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On Being a Happy Lawyer

On Being a Happy Lawyer

Happiness and practicing law don’t always go together the way peanut butter and jam do. In law, it can feel like we put all our energies into making our peanut butter, ensuring that it is creamy and tasty, but more or less assuming that the jam—what makes us happy—will just naturally follow and be equally great. Of course, in my analogy, the peanut butter is our legal skills and practice, and the jam is our happiness.

How do we go about building our happiness as lawyers?

A groundbreaking study by Professor Larry Krieger at Florida State University in 2015 told us that lawyer happiness, or subjective well-being, was linked with intrinsic factors more than extrinsic ones. When I deliver presentations to law firms and legal community groups, I summarize this study’s findings with this chart:

Factors Most Linked to Lawyer Happiness Factors Least Linked to Lawyer Happiness
Autonomy/Authenticity/Integrity Use of Alcohol*
Relatedness Billable Hours*
Competence Making Partner
Internal Motivation Being on Law Review
Autonomy Support  
- money had a small-to-moderate correlation with happiness * Negative correlation

Notably, money was not the key to happiness—surprise! And the things that we believe to be the brass rings in law, being invited to join law review as a student or invited to become a partner in a firm, do not increase our happiness.

What are brass rings anyway? Brass isn’t a precious, or even semi-precious, metal—it is an alloy of tin and copper--I had to look it up. It was popular in the 1980s and 1990s as a home furnishing trend and it appears that it may be coming back on (probably because I have finally expunged all the brass from my house which was built in 1989).

But why should we be striving for brass rings? Surely, we can aim to do better—-perhaps a precious metal like silver, gold or platinum. We all want different things, but in my opinion, happiness is the platinum ring and that is what I am striving for. Let’s dare to aim for platinum rings!

How do we get these platinum rings? There is a path for lawyer happiness involving the five factors Professor Krieger identified: autonomy/authenticity/integrity, relatedness, competency, internal motivation, and autonomy support.

It is easy to dismiss one study, but a recent article by a Finnish philosopher and psychology researcher, reinforces these themes. Why am I citing a Finnish expert? Because Finland has consistently ranked as the happiest country in the World Happiness Report. Dr. Martela identified five ways of developing deeper connections.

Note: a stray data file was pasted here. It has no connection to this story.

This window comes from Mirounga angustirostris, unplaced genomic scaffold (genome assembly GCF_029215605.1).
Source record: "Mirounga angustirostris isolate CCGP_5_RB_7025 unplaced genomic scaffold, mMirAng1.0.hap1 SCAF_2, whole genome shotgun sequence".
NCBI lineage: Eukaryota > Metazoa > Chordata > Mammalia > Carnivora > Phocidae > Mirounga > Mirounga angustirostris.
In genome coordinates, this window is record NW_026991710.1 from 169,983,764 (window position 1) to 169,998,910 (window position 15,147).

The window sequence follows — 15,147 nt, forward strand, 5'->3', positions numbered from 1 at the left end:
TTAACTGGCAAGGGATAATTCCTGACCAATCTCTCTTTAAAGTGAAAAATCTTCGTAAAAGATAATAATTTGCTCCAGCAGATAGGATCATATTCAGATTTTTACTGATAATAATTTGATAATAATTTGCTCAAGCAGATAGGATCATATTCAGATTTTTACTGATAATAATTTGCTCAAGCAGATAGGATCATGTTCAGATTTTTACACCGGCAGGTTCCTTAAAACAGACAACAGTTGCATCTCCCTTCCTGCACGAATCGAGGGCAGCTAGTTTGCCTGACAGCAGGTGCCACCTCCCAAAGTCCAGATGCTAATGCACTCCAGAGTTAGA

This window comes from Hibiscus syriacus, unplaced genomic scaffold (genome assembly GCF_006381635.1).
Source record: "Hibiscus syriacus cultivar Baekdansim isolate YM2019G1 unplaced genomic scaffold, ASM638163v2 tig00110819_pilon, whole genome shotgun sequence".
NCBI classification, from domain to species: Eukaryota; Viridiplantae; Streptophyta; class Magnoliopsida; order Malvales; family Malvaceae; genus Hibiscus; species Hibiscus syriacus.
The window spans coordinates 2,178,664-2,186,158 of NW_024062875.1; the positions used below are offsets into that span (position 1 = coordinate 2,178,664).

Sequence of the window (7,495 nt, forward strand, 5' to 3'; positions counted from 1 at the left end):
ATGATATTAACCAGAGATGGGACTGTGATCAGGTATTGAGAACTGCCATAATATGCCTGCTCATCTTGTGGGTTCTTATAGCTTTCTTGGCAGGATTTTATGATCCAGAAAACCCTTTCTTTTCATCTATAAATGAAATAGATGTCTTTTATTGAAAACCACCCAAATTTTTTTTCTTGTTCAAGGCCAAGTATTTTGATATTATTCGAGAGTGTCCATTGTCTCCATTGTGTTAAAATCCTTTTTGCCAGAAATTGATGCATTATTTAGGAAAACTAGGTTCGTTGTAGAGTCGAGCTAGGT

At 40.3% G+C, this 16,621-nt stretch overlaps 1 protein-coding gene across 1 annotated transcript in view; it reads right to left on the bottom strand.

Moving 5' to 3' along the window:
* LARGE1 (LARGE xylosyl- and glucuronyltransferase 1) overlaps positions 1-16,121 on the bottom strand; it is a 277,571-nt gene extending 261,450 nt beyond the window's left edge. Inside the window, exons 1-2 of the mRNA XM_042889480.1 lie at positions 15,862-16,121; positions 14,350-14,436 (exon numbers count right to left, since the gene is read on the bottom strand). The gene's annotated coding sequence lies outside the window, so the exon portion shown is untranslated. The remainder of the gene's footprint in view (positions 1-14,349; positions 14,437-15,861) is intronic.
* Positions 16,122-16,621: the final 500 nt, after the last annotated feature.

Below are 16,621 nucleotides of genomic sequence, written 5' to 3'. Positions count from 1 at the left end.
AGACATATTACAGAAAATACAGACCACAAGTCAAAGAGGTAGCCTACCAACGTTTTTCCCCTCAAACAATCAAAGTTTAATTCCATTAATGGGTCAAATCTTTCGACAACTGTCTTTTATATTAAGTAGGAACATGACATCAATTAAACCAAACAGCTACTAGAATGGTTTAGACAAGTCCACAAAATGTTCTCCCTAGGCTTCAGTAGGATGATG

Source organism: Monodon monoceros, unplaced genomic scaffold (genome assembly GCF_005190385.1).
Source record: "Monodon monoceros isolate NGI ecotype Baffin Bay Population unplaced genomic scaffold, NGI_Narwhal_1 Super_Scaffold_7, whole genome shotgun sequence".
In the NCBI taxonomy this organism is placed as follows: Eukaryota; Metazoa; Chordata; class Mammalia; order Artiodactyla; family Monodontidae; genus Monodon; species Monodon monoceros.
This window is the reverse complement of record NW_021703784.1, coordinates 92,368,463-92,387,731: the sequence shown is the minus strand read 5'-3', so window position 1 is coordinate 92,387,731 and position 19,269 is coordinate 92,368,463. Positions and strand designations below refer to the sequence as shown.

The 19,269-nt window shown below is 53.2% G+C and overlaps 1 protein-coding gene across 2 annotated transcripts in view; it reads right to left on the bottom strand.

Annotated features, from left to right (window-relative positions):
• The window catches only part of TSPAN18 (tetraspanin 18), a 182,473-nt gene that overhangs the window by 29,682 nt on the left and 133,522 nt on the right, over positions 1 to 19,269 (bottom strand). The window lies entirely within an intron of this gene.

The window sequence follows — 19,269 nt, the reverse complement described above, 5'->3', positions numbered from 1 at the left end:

First, Dr. Frank Martela explains that Finnish people are less concerned about status or a societal definition of success. Hmm—this looks rather like having internal motivation for what you are doing as opposed to achieving external benchmarks.

Dr. Martela postulates that if we live for our ourselves, rather than someone else’s expectation, we will be happier, and this makes us able to give to others, which will foster deeper connections with our communities and our passions.

Secondly, he notes that developing, and then sharing, expertise contributes to happiness. Finding something that you are good at, that excites you, and has a positive impact on others can have a positive impact when you share it with your community.

Some lawyers may be passionate about their work and how it has a positive impact on our larger community, but not all lawyer roles are altruistic or are even of interest to other people—few people want to go to a lecture about tax rollovers for corporations unless they own or work in a business. This is why it is important for us to develop non-law interests that we can share outside of our workplace. It isn’t selfish or frivolous to spend time on hobbies or passion projects—when we share them with others, we enrich ourselves and our community.

Dr. Martela’s third method for finding deeper connection is to practice random acts of kindness, actively helping others. Three easy examples he provides are offering a glass of water to the mail carrier, spending an afternoon with a grandparent, or helping someone from out of town find their way.

I live in a neighbourhood where we have a community mailbox. I don’t know when I last saw a mail carrier! And I no longer have grandparents to spend time with, nor do I readily come across tourists. But I take his point about helping people—especially when linked with research, a study which found that giving support to others improved longevity and health.

In a presentation earlier this year, Assist’s lead psychologist Dr. Brian Forbes, talked about how acts of kindness improve our well-being. He cited examples such as holding the door for someone or giving someone a compliment. And then he added one that I struggled to accept: let someone in in traffic rather than cursing them and trying to shut them out.